Those with more than 12 seizures per year were more likely to have epilepsy on the certificate than those with none, but epilepsy was only recorded in 3/18 with frequent seizures. Those on AEDs were more likely to have epilepsy recorded than those not on AEDs, but were also in a small minority (15/139). There was no increased rate of reporting epilepsy by physicians who had completed the most recent follow up form and should therefore be aware of the diagnosis of epilepsy; indeed the coroner was the most likely to report epilepsy. Neither the presence of convulsive seizures nor younger age at death influenced mention of epilepsy on the certificate.
Many studies have been based on information found on DCs,8,9 but they are an inaccurate record of cause of death in epilepsy10,11 as well as diabetes,12 asthma,13 and cancer.14 In investigations into deaths related to epilepsy, in many cases epilepsy has not been mentioned on the DC. In a study of childhood deaths, in only 55% of deaths attributable to epilepsy was the diagnosis of epilepsy on the DC.15 A study of older people with known seizures included 11 patients who died suddenly and unexpectedly of unknown cause, and in circumstances compatible with a seizure. In only one case was epilepsy on the DC.16
There are several reasons why epilepsy may not be recorded on DCs. Death certification is not primarily intended for epidemiological research, but in the UK was instigated in 1837 as an important legal and social requirement. The Home Office, the government department responsible for internal affairs in England and Wales, initiated a review into death certification in 2001, in response to the conviction of a general practitioner for murder. This review lists nine items as including the most essential elements of death certification. As well as confirming that death has occurred, establishing the identity of the deceased person, and ensuring that unnatural deaths are properly investigated, this list includes the provision of an indication of the likely cause of death, and provision of statistical information about the cause and circumstances of the death.17 In 1978, it was suggested that in 20% of DCs there was a major discrepancy between the cause of death certified and that determined by the consultant and case notes.10 The highest proportion of major discrepancies occurred among deaths certified by the coroner. However, the errors may not have been as serious as they appeared.18 In a more recent study senior hospital doctors were found to make more errors than juniors.19 The Home Office review suggested that the quality of death certification by doctors was uneven due to lack of training and to the low priority given to this duty.17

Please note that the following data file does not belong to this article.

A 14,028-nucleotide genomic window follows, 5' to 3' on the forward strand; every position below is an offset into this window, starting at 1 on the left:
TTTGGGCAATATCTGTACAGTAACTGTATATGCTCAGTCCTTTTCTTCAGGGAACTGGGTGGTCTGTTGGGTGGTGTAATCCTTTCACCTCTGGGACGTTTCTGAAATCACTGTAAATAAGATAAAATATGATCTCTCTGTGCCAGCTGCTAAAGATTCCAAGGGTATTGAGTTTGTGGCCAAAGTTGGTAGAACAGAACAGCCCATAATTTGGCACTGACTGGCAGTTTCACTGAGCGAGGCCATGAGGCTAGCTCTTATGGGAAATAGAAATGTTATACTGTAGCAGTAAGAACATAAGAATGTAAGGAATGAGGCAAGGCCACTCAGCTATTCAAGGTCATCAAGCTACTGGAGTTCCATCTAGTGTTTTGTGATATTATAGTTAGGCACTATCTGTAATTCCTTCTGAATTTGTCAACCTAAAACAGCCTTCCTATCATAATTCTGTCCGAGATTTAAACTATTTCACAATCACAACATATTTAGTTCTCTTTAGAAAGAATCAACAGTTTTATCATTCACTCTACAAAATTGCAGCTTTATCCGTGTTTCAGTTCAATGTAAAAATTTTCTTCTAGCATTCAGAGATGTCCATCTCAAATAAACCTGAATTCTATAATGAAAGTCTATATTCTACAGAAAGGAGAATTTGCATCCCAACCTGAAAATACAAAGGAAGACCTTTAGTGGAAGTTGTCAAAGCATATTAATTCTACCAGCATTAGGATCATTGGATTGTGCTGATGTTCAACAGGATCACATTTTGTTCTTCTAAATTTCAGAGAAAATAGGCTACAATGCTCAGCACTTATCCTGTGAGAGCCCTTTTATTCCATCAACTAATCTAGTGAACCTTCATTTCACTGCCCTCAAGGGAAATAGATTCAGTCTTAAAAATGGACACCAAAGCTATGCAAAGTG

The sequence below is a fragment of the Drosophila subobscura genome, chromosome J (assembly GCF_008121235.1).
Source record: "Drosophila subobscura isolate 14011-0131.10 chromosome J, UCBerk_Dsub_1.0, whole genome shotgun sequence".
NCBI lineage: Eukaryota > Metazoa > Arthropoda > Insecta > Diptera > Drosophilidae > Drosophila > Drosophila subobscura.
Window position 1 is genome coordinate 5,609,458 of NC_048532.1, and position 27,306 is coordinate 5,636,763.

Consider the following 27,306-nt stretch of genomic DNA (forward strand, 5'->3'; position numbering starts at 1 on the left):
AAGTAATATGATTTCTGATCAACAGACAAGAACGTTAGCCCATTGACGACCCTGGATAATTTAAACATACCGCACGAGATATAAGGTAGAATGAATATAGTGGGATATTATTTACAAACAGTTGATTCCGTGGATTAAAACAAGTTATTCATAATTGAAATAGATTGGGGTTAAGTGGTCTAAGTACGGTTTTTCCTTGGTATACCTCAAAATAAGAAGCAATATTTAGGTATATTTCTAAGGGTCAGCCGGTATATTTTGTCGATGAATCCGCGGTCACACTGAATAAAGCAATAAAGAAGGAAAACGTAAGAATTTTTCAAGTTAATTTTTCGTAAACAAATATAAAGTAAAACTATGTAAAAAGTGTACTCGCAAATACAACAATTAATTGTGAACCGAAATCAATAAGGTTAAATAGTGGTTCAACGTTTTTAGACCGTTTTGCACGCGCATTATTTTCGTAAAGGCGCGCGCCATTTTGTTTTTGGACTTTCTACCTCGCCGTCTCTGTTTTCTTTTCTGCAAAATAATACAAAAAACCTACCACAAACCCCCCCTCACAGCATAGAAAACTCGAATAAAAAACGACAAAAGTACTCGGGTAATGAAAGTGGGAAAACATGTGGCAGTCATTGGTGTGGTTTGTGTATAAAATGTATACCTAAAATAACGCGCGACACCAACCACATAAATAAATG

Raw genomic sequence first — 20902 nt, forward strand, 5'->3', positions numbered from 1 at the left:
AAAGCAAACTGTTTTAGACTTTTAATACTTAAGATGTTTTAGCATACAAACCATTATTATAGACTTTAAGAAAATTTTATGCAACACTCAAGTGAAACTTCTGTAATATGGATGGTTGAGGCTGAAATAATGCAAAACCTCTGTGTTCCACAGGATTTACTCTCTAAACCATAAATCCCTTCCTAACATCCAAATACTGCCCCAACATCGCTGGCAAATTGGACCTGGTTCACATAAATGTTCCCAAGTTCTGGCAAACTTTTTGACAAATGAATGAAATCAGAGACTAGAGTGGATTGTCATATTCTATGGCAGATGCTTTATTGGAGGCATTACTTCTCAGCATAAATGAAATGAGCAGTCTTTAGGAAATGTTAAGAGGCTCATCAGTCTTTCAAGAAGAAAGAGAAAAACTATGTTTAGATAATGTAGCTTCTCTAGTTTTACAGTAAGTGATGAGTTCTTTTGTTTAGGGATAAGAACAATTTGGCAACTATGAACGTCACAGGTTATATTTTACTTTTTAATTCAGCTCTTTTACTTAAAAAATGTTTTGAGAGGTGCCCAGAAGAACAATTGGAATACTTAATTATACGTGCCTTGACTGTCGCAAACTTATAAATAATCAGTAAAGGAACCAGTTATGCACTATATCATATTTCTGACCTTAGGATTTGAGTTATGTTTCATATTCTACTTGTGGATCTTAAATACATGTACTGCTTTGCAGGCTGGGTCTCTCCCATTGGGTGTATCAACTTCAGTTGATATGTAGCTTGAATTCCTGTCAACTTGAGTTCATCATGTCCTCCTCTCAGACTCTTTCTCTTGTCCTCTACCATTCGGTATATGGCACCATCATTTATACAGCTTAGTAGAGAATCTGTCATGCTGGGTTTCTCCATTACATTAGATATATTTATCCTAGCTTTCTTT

Under the current system of death certification in the UK, it is likely that, in many cases, the diagnosis of epilepsy is correctly absent from the certificate; the information required is that of conditions leading to death, and of other conditions contributing to death. Our results are in keeping with this, as those dying with malignancy were significantly less likely to have epilepsy on the certificate than those with other pathologies, excluding vascular. However, standardised mortality ratios (SMRs) for malignancy are increased in most studies of mortality in epilepsy.20,21 CNS tumours may cause seizures, but SMRs for non-CNS tumours are also often raised. Epidemiological studies could help to establish whether this association is due to a common genetic disposition, or whether AEDs are implicated.22 Several recent government reports have made recommendations about death certification,23–25 and two of these have included provision for an account of the deceased’s medical history before death.23,25 It is unclear, however, whether this information would be used for registration purposes, and unless this is so, DCs used in isolation will continue to be a poor source of information about mortality from epilepsy or other chronic diseases.
The current situation complicates efforts to conduct research into the epidemiology and causes of sudden unexpected death in epilepsy (SUDEP). The National Sentinel Clinical Audit investigated the care received by people with epilepsy who died an epilepsy related death,6,7 with deaths during the study period identified from DCs. The deaths identified may represent only a proportion of those who died with epilepsy, although, as most deaths from SUDEP are certified by the coroner and most patients had ongoing seizures before death, they may be more likely than others to have epilepsy on the certificate.
This study confirms that a minority of people with epilepsy would be picked up using DCs alone. Although frequent seizures, the use of AEDs, and the absence of malignancy appear to increase the appearance of epilepsy on the death certificate, it is still recorded in few subjects. These results are exploratory, and need to be investigated further.
The present system of death certification in the UK is not an effective way to study mortality in epilepsy. If DCs were to include important factors in the patient’s clinical history, their epidemiological utility would be enhanced.
The authors would like to thank Professor David Fish and Dr Lina Nashef for helpful comments on the manuscript, and Ms Jane Hanna for help and encouragement. We also thank the National Society for Epilepsy and Epilepsy Bereaved for support.
Competing interests: none declared